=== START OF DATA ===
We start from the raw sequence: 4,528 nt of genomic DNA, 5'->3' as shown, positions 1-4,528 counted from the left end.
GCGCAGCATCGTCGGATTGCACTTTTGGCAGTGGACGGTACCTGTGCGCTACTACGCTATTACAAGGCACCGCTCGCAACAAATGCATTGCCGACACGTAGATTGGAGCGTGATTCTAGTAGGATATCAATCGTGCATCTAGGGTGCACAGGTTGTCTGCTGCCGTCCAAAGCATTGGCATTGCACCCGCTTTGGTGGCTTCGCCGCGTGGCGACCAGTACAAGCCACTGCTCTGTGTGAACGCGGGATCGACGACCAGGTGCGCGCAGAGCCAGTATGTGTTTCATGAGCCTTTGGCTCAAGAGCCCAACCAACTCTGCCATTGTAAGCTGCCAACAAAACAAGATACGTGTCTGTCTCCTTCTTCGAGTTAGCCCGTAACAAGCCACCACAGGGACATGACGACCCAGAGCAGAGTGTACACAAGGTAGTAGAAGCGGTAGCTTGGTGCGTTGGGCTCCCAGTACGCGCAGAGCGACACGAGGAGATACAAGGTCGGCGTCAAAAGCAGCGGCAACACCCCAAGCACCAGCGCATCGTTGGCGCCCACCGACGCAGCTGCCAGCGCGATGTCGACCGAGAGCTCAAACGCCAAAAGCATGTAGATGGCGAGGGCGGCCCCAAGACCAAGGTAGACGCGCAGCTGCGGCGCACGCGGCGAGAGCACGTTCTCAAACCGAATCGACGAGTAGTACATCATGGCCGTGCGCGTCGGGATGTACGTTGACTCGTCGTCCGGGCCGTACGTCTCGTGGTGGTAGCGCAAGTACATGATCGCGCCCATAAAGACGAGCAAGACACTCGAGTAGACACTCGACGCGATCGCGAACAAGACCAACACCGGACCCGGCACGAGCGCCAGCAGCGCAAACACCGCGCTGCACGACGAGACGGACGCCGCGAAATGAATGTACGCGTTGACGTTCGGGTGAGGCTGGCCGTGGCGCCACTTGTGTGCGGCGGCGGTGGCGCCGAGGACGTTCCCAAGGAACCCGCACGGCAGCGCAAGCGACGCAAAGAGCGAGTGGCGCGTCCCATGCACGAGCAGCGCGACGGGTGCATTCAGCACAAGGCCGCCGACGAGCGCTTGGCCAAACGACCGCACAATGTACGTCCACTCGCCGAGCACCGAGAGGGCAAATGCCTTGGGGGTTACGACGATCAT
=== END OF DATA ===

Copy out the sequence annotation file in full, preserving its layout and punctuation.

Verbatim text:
We start from the raw sequence: 4,528 nt of genomic DNA, 5'->3' as shown, positions 1-4,528 counted from the left end.
GCGCAGCATCGTCGGATTGCACTTTTGGCAGTGGACGGTACCTGTGCGCTACTACGCTATTACAAGGCACCGCTCGCAACAAATGCATTGCCGACACGTAGATTGGAGCGTGATTCTAGTAGGATATCAATCGTGCATCTAGGGTGCACAGGTTGTCTGCTGCCGTCCAAAGCATTGGCATTGCACCCGCTTTGGTGGCTTCGCCGCGTGGCGACCAGTACAAGCCACTGCTCTGTGTGAACGCGGGATCGACGACCAGGTGCGCGCAGAGCCAGTATGTGTTTCATGAGCCTTTGGCTCAAGAGCCCAACCAACTCTGCCATTGTAAGCTGCCAACAAAACAAGATACGTGTCTGTCTCCTTCTTCGAGTTAGCCCGTAACAAGCCACCACAGGGACATGACGACCCAGAGCAGAGTGTACACAAGGTAGTAGAAGCGGTAGCTTGGTGCGTTGGGCTCCCAGTACGCGCAGAGCGACACGAGGAGATACAAGGTCGGCGTCAAAAGCAGCGGCAACACCCCAAGCACCAGCGCATCGTTGGCGCCCACCGACGCAGCTGCCAGCGCGATGTCGACCGAGAGCTCAAACGCCAAAAGCATGTAGATGGCGAGGGCGGCCCCAAGACCAAGGTAGACGCGCAGCTGCGGCGCACGCGGCGAGAGCACGTTCTCAAACCGAATCGACGAGTAGTACATCATGGCCGTGCGCGTCGGGATGTACGTTGACTCGTCGTCCGGGCCGTACGTCTCGTGGTGGTAGCGCAAGTACATGATCGCGCCCATAAAGACGAGCAAGACACTCGAGTAGACACTCGACGCGATCGCGAACAAGACCAACACCGGACCCGGCACGAGCGCCAGCAGCGCAAACACCGCGCTGCACGACGAGACGGACGCCGCGAAATGAATGTACGCGTTGACGTTCGGGTGAGGCTGGCCGTGGCGCCACTTGTGTGCGGCGGCGGTGGCGCCGAGGACGTTCCCAAGGAACCCGCACGGCAGCGCAAGCGACGCAAAGAGCGAGTGGCGCGTCCCATGCACGAGCAGCGCGACGGGTGCATTCAGCACAAGGCCGCCGACGAGCGCTTGGCCAAACGACCGCACAATGTACGTCCACTCGCCGAGCACCGAGAGGGCAAATGCCTTGGGGGTTACGACGATCAT